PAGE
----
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[PL Deniaud] The Ship's Fool

USS Hermes Lounge

by Ensign Marielle Deniaud
[Stardate ]

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Stardate: 1604.15 [15 April, 2016]
The Ship’s Fool

“Do not speak in the hearing of a fool, for he will despise the good sense of your words.”
- Proverbs 23:9

“Nobody was able to redirect the power flow out of the auxiliary battery from the damaged conduits on Decks 19 and 20, and I was able to realign the induction coils. It won’t give us much beyond running vital systems, but it will do. The bridge should be able to get shields up in a few minutes, but it won’t last for more than three hours.”

Marielle wiped the sweat from her brow as she yanked at another set of wires from the depths of the console and threw it to the side. “Great work, guys! Hopefully we can more power moving through her soon, but you’re giving us a much needed breather. Be sure to tell the Bridge. They need some good news right about now.”

“What do you want us to tackle next?”

“Grab a few people. Reroute plasma from the EPS conduits that look damaged, even if it’s the most minor of leaks. We need to maximize our power flow throughout the ship.” When the pair disappeared, she shifted a tangled mess of wires around her neck to allow it to dangle more comfortably over her shoulders before diving right back into the fray of her repairs. Her neck ached as her face pressed against the cold metal surface of the console, her hand reached blindly to the back and her fingers wiggled desperately to grab the dangling connector. She could feel it just beyond her reach. Her eyes squeezed shut as she all but dislocated her arm to pinch it between two fingers. With a strong yank, she pulled it out and grinned at the small victory. The feeling of success was brief when her eyes fell on the near blackened end. Her back curved as she slouched, and her head lightly tapped against the side of the console as she remained seated on the floor.

“Okay. Okay,” she talked to herself. “One step at a time, and go about it logically.” Her fingers lightly gripped at the edge and her fingernails went to work, scratching at the blackened end to see if she could salvage it. It wouldn’t do; new connections were necessary and there was no way of replicating them. Her heart nearly sank at the sight, black flakes falling with each scrape. Her fingers moved a few centimeters from the end and pulled at the protective layer to expose the fresh wiring.

“What are you doing, Ensign Dah-ni-awd?”

Marielle didn’t bother looking up as the pair of scuffed boots came into view within the edge of her vision. The contempt in his voice and the manner in which he purposely butchered her surname was enough to identify the source. Lieutenant Peterson. Peter Paul Peterson was quickly becoming the bane of her young career, with absolutely no intelligence to support the gigantic ego that made his head swell with imagined importance. “I’m trying to salvage these wires, Lieutenant Peterson,” she stopped herself before she could add ‘What does it look like?’ to the end of her explanation.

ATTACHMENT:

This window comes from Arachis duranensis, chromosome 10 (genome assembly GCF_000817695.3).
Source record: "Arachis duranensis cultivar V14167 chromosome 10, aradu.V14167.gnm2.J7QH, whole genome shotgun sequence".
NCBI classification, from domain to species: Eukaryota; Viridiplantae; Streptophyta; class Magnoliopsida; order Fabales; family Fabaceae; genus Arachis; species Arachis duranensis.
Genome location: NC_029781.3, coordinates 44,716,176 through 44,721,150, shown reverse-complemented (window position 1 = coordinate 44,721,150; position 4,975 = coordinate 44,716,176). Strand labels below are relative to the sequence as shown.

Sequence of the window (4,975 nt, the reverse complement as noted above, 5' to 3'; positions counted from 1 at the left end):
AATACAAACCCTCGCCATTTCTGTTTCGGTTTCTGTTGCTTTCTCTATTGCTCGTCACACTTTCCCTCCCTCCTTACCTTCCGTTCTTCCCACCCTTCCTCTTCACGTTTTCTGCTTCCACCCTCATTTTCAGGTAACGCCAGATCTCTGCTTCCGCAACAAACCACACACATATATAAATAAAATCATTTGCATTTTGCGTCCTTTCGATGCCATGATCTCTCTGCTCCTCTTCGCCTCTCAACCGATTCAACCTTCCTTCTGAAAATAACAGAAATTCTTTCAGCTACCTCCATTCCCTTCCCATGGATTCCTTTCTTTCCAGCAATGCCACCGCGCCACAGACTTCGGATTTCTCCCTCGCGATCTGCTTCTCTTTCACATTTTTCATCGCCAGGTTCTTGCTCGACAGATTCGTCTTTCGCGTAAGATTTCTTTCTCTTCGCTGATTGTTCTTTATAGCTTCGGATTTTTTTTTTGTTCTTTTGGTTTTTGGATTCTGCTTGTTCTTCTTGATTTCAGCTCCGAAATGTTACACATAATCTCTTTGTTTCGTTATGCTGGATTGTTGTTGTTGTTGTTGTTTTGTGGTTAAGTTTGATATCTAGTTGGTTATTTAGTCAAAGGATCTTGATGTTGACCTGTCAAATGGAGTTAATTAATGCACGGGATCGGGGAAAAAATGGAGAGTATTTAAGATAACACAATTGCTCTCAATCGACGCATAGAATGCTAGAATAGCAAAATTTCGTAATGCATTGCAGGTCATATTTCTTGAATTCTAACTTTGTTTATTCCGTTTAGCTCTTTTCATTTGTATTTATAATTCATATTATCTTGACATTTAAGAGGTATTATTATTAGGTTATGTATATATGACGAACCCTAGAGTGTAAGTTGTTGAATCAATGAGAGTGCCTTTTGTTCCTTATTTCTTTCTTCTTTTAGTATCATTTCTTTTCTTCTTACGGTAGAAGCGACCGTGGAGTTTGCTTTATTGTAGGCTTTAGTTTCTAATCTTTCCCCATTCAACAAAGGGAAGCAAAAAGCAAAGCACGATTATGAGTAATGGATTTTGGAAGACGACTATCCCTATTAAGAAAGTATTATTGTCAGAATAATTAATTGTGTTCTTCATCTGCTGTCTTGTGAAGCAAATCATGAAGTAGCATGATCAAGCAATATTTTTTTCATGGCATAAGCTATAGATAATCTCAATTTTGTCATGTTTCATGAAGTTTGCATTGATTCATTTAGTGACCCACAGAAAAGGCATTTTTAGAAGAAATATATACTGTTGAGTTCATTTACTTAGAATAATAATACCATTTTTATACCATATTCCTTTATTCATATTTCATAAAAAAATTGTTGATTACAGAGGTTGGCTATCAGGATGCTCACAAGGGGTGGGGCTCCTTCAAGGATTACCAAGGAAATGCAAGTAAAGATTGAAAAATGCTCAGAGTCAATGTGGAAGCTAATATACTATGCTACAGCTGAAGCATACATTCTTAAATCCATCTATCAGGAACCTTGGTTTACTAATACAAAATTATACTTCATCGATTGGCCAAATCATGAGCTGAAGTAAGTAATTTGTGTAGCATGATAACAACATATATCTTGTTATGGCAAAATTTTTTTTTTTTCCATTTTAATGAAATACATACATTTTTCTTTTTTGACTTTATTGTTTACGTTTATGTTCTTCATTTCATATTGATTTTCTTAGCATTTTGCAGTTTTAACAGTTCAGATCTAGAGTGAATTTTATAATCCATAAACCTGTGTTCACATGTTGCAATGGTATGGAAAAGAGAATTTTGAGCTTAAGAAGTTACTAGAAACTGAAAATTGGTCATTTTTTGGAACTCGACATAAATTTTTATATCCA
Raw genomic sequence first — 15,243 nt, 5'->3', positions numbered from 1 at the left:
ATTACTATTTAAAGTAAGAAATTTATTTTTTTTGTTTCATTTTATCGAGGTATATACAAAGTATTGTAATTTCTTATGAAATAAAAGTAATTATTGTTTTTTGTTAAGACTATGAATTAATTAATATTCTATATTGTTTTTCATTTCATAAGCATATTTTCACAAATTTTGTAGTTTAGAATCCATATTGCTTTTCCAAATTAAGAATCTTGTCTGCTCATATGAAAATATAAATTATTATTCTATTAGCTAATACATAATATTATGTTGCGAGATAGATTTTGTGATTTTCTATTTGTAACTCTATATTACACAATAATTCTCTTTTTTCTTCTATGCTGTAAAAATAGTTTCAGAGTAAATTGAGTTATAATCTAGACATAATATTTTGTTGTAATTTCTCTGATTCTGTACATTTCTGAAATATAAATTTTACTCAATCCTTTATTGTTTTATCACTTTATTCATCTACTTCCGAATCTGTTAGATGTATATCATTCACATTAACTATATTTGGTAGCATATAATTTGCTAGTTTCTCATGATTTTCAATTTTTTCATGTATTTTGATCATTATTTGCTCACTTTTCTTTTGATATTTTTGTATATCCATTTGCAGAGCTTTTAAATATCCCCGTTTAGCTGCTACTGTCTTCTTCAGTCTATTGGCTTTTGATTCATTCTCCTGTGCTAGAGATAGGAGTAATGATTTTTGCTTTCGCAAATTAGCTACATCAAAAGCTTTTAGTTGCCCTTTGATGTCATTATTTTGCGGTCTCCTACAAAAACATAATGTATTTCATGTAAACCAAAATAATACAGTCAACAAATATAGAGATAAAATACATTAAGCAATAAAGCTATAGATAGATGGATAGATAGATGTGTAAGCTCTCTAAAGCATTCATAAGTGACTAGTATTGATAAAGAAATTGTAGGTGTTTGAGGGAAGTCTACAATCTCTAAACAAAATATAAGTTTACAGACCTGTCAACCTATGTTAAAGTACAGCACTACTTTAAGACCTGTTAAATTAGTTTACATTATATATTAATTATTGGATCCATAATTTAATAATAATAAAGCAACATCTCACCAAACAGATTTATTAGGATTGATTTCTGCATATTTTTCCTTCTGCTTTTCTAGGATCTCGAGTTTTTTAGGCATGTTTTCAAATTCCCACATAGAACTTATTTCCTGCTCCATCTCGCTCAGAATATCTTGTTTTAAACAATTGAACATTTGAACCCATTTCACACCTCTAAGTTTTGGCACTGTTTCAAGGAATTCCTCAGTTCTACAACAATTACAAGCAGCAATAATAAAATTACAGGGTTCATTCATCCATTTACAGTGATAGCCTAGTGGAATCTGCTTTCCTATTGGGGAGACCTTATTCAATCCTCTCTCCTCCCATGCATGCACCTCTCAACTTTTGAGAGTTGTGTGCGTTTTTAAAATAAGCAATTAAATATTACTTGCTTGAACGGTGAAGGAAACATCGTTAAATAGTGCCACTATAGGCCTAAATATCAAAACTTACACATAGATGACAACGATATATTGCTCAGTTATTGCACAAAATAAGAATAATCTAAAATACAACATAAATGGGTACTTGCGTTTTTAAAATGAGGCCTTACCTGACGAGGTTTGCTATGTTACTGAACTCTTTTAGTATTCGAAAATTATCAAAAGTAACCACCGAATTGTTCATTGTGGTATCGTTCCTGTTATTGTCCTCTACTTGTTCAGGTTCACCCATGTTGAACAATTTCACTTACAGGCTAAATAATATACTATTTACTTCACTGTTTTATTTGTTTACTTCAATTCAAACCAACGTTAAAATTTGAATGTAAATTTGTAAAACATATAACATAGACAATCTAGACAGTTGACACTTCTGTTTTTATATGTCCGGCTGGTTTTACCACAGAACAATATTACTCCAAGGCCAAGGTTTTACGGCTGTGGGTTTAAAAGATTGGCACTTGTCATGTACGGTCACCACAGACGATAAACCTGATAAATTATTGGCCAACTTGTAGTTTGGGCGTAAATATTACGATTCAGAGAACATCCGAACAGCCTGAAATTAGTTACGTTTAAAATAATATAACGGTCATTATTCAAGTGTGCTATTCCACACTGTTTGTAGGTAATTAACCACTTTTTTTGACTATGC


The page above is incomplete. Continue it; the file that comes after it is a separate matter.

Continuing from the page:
His eyes watched as Marielle snapped the blackened end of the salvaged wire and then proceeded to wipe the ash on the side of her pants. “Why? This console doesn’t work, and there is no way to make a new one. Replicators are down.”

She told herself not to sigh as her impatience continued to rise. Was this man absolutely useless? Engineers were supposed to think on their feet and be adaptive. This was the stuff from which they were made. No replicator? No problem. She’d make it happen with a piece of bulkhead, burnt wire, and her spit if necessary. Because she was an engineer and this was her domain. “I know the replicators are down,” Marielle managed with a barely controlled tone. “That’s why I’m salvaging the wire and replacing the connection piece.” She gripped the pristine connection piece, unscrewing it from the mess of wires over her shoulders, and then carefully connecting the newly cleaned set.

“Ensign,” Peterson placed extra emphasis on her rank and relished in the confidence it gave him. She was an ensign, and he was not. While the Commodore had specifically called for her to take control, she couldn’t argue with his rank. “Your time would be better spent working on repairing other aspects of the ship.”

The condescension made Marielle’s jaw clench as she held back the biting remarks that appeared on the tip of her tongue. She inhaled deeply and released a controlled breath between her narrowly parted lips. Her focus remained on the freshly repaired wire in her hand as she dove into the console’s opening, her upper half disappearing while her legs remained within view. “With all due respect, Lieutenant,” Marielle snickered at the thought - the man deserved none - as she spoke to him from the depths of the console, “the Commodore has asked that I coordinate these repairs. I believe that your skills would be better served elsewhere.” She pushed the end back into place, tightening the connection to the console’s motherboard with a twist. At the sounds of clicking and the display humming, she grinned widely. Her celebratory exclamation echoed from within the space space, “Ah!”